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Q:

# What are real life examples of conic sections?

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Some real-life examples of conic sections are the Tycho Brahe Planetarium in Copenhagen, which reveals an ellipse in cross-section, and the fountains of the Bellagio Hotel in Las Vegas, which comprise a parabolic chorus line, according to Jill Britton, a mathematics instructor at Camosun College. The conics curves include the ellipse, parabola and hyperbola.

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The ellipse is the most common conic curve frequently seen in everyday life because each circle appears elliptical when viewed obliquely, states Britton. For example, the surface of water in a glass obtains an elliptical outline when the glass is tilted. Salami is usually cut obliquely to acquire elliptical slices. The orbits of the earth's artificial satellites and the moon are elliptical as well as the paths of comets that permanently orbit the sun. Another elliptic structure is the Statuary Hall in the U.S. Capital building. An elliptical billiard table demonstrates the ability of the ellipse to rebound an object beginning from one focus to another, causing a ball to rebound to the other focus when positioned at a certain focus and thrust with a cue stick.

A real-life example of a parabola is a baseball being hit into the air and following a parabolic path, explains Britton. The center of gravity of a jumping porpoise also describes a parabola.

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Turtle shells, honeycombs, raspberries, quilts, fish scales and the art of M.C. Escher are just a few examples of real-life tessellations. Tessellations are patterns that repeat over and over without overlapping or leaving any gaps. Additional examples are snake skins, pineapples, origami and tile floors.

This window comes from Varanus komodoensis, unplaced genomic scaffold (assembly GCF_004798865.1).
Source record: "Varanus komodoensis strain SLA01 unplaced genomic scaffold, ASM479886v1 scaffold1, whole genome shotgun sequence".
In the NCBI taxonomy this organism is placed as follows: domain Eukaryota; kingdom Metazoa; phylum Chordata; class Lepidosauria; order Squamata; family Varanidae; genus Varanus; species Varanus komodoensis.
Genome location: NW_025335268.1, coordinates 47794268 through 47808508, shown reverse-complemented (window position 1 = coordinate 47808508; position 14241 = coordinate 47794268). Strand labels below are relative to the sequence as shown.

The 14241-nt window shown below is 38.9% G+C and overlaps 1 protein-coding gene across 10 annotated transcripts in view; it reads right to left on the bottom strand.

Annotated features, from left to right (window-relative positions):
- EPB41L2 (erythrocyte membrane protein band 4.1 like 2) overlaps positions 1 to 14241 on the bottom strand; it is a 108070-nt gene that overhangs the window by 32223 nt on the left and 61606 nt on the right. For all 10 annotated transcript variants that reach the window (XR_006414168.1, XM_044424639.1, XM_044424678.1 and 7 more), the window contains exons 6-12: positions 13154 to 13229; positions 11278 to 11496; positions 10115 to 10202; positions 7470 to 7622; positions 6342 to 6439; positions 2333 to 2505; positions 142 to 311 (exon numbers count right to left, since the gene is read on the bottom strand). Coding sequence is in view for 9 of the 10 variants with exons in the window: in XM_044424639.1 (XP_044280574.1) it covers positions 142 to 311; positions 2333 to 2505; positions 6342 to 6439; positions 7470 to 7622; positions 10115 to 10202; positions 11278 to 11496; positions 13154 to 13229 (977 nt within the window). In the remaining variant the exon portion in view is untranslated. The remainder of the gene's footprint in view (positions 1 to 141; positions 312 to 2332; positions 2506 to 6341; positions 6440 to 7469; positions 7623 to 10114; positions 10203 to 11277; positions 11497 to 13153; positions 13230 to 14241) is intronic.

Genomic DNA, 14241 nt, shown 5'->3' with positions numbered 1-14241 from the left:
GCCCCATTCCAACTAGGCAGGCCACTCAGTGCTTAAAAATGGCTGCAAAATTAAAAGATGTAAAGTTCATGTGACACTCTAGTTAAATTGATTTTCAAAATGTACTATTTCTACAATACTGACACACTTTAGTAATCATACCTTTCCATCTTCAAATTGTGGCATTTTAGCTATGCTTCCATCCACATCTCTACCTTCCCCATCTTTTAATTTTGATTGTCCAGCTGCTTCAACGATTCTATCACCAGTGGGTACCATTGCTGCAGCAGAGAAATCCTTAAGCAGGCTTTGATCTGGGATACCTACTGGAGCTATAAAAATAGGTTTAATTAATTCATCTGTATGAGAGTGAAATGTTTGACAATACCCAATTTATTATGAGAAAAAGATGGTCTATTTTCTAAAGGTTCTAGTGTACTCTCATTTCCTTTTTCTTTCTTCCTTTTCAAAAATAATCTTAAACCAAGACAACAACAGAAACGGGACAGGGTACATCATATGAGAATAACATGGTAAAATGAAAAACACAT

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Real life examples of parallelograms include tables, desks, arrangements of streets on a map, boxes, building blocks, paper and the Dockland office building in Hamburg, Germany. A parallelogram is a two-dimensional shape that has opposite sides that are equal in length and parallel to each other, and opposite angles that are equal. Rectangles, squares and rhombuses are all parallelograms, so any object that has one of these shapes is a parallelogram.

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Real-life examples of solubility include adding sugar to hot coffee, stirring a bouillon packet into hot water and taking medications that quickly absorb into the blood stream. A negative example of solubility is the dissolving of toxic metals and chemicals into a water supply.